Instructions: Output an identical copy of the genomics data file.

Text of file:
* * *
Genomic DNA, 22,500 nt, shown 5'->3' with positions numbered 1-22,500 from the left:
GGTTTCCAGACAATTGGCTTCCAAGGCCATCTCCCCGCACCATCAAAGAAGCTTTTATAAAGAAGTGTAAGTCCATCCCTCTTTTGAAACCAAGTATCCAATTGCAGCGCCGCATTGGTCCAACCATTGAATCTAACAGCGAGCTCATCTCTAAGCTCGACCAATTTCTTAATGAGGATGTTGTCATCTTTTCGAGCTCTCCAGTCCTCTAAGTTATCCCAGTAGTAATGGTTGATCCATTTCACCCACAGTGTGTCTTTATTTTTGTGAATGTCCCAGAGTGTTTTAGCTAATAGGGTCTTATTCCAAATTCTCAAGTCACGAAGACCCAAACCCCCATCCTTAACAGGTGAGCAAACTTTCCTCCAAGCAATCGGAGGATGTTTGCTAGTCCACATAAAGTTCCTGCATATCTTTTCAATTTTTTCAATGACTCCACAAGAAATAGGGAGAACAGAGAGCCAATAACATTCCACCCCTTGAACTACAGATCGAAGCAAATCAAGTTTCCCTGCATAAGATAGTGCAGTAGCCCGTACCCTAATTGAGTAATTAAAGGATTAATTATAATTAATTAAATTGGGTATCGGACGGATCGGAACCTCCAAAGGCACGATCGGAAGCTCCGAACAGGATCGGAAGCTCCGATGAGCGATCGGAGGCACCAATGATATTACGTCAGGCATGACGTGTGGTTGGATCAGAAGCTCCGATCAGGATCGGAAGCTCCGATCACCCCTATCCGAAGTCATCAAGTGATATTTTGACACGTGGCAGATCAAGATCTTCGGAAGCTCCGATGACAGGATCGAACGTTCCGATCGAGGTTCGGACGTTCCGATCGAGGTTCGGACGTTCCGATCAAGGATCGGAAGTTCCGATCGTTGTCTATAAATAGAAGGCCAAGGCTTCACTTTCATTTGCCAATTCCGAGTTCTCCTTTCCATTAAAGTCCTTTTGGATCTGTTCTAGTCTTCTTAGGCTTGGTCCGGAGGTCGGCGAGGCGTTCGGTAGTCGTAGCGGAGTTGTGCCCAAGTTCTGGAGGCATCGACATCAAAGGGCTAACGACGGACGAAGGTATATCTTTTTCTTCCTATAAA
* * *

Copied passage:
Genomic DNA, 22,500 nt, shown 5'->3' with positions numbered 1-22,500 from the left:
GGTTTCCAGACAATTGGCTTCCAAGGCCATCTCCCCGCACCATCAAAGAAGCTTTTATAAAGAAGTGTAAGTCCATCCCTCTTTTGAAACCAAGTATCCAATTGCAGCGCCGCATTGGTCCAACCATTGAATCTAACAGCGAGCTCATCTCTAAGCTCGACCAATTTCTTAATGAGGATGTTGTCATCTTTTCGAGCTCTCCAGTCCTCTAAGTTATCCCAGTAGTAATGGTTGATCCATTTCACCCACAGTGTGTCTTTATTTTTGTGAATGTCCCAGAGTGTTTTAGCTAATAGGGTCTTATTCCAAATTCTCAAGTCACGAAGACCCAAACCCCCATCCTTAACAGGTGAGCAAACTTTCCTCCAAGCAATCGGAGGATGTTTGCTAGTCCACATAAAGTTCCTGCATATCTTTTCAATTTTTTCAATGACTCCACAAGAAATAGGGAGAACAGAGAGCCAATAACATTCCACCCCTTGAACTACAGATCGAAGCAAATCAAGTTTCCCTGCATAAGATAGTGCAGTAGCCCGTACCCTAATTGAGTAATTAAAGGATTAATTATAATTAATTAAATTGGGTATCGGACGGATCGGAACCTCCAAAGGCACGATCGGAAGCTCCGAACAGGATCGGAAGCTCCGATGAGCGATCGGAGGCACCAATGATATTACGTCAGGCATGACGTGTGGTTGGATCAGAAGCTCCGATCAGGATCGGAAGCTCCGATCACCCCTATCCGAAGTCATCAAGTGATATTTTGACACGTGGCAGATCAAGATCTTCGGAAGCTCCGATGACAGGATCGAACGTTCCGATCGAGGTTCGGACGTTCCGATCGAGGTTCGGACGTTCCGATCAAGGATCGGAAGTTCCGATCGTTGTCTATAAATAGAAGGCCAAGGCTTCACTTTCATTTGCCAATTCCGAGTTCTCCTTTCCATTAAAGTCCTTTTGGATCTGTTCTAGTCTTCTTAGGCTTGGTCCGGAGGTCGGCGAGGCGTTCGGTAGTCGTAGCGGAGTTGTGCCCAAGTTCTGGAGGCATCGACATCAAAGGGCTAACGACGGACGAAGGTATATCTTTTTCTTCCTATAAA